Just Cause for Discipline
In its first argument, the SBI contends that the ALJ erred in determining that the SBI lacked just cause to suspend Richardson. We agree.
Our General Statutes provide that “[n]o career State employee subject to the North Carolina Human Resources Act shall be discharged, suspended, or demoted for disciplinary reasons, except for just cause.” N.C. Gen. Stat. § 126-35(a) (2019). Our Supreme Court has held that “just cause” is a term lacking a precise definition, and thus whether just cause exists “can only be determined upon an examination of the facts and circumstances of each individual case.” N.C. Dep't. of Env't. & Nat. Res. v. Carroll, 358 N.C. 649, 669, 599 S.E.2d 888, 900 (2004) (citation omitted). This determination requires two separate inquiries: First, a factual inquiry, reviewed under the whole record test, as to whether the employee engaged in the conduct alleged; and second, a legal inquiry, reviewed de novo, as to whether that conduct constitutes just cause. Id. at 665–66, 599 S.E.2d at 898. In applying this inquiry, this Court stated the following:
The proper analytical approach is to first determine whether the employee engaged in the conduct the employer alleges. The second inquiry is whether the employee's conduct falls within one of the categories of unacceptable personal conduct provided by the Administrative Code. Unacceptable personal conduct does not necessarily establish just cause for all types of discipline. If the employee's act qualifies as a type of unacceptable conduct, the tribunal proceeds to the third inquiry: whether that misconduct amounted to just cause for the disciplinary action taken. Just cause must be determined based upon an examination of the facts and circumstances of each individual case.
Warren v. N.C. Dep't of Crime Control, 221 N.C. App. 376, 383, 726 S.E.2d 920, 925 (2012) (citation and quotation marks omitted).
Here, the ALJ made findings of fact on each of the three Warren prongs—whether Richardson engaged in the conduct alleged, whether that conduct fell within a category of unacceptable personal conduct, and whether that misconduct amounted to just cause—which, on appeal, the SBI challenges.
A. The Conduct Alleged
On the first prong, whether Richardson engaged in the conduct alleged, the ALJ found that Richardson did not engage in an illegal search and was not responsible for property taken from the woman's vehicle. The SBI contends, however, that there was no competent evidence of probable cause to search the woman's vehicle, and thus that the search was illegal. The SBI further argues that, as Richardson initiated contact with the sleeping woman, he was “lead” agent, and therefore responsible for any evidence seized from the scene. The ALJ's finding that nobody was responsible was unsupported by the evidence in the record, including Richardson's own admission.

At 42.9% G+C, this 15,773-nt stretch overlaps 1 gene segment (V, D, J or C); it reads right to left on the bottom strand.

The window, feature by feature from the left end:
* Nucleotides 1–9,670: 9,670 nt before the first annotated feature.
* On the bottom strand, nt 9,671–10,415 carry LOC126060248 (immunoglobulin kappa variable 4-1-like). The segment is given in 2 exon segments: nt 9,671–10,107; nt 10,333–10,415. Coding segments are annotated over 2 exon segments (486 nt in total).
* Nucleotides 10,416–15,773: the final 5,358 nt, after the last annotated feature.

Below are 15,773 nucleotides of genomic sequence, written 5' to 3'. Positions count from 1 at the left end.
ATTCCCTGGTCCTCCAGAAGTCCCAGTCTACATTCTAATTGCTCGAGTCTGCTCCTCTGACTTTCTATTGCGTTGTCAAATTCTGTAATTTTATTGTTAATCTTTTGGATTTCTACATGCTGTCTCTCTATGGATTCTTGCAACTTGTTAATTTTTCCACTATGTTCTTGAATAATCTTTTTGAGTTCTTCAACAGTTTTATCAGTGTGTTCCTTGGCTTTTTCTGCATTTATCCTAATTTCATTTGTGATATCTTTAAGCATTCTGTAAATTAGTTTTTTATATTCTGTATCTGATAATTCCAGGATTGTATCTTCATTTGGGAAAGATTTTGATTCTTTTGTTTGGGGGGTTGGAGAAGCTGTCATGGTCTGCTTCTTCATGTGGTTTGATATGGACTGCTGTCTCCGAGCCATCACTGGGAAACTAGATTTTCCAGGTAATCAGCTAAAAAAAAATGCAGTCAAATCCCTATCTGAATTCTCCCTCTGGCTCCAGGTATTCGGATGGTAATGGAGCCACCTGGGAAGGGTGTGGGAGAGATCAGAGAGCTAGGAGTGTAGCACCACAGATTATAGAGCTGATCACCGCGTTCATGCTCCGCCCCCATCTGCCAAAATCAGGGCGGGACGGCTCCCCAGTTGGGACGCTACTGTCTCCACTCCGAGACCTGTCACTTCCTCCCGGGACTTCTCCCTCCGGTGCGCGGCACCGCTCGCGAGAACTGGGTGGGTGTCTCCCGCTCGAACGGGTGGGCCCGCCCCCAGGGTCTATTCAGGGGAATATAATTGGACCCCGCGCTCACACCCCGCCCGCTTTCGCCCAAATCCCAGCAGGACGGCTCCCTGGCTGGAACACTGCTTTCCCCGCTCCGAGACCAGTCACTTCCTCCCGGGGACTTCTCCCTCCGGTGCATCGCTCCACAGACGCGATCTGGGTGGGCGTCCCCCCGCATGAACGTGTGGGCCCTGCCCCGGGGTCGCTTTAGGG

With regard to the vehicle search, one of the agents present with Richardson, Agent Cates, testified that he saw drug paraphernalia in plain sight within the vehicle. This evidence supported the ALJ's finding and conclusion that the agent's observation of drug paraphernalia in the vehicle in plain view supported the determination that the agents had probable cause to search the vehicle. Accordingly, pursuant to whole record review, the ALJ did not err in finding that Richardson did not engage in an illegal search.
With regard to whether Richardson was “lead” agent, Richardson argues that Cates was the one who in fact searched the vehicle and therefore, that Cates was responsible for the evidence. The ALJ found that no agent on the scene submitted a form AL-50, Report of Seized Property, but also found that no ALE policy established which agent was required to file such a report. Notwithstanding this finding, however, three facts are clear: One, Richardson was present at and initiated and maintained contact with the woman; two, Richardson was entrusted with the evidence but did not file the report of seized property; and three, ALE policy required that an agent at the scene file an AL-50 form. Neither the evidence nor the ALJ's findings dispute this. Accordingly, the ALJ erred in finding that Richardson did not have to take responsibility for the evidence seized from the woman's vehicle.
With regard to whether Richardson failed to comply with a search warrant for his cell phone, the ALJ found that Richardson did fail to comply, but qualified this finding with a determination that if Richardson had surrendered his cell phone and incriminating evidence was discovered on it, the evidence would be subject to suppression as a consequence of defects in the warrant application. The ALJ's assessment of the warrant application is not relevant. What matters is whether Richardson engaged in the conduct alleged. We hold that the ALJ properly determined that Richardson failed to comply with the search warrant.
B. Unacceptable Personal Conduct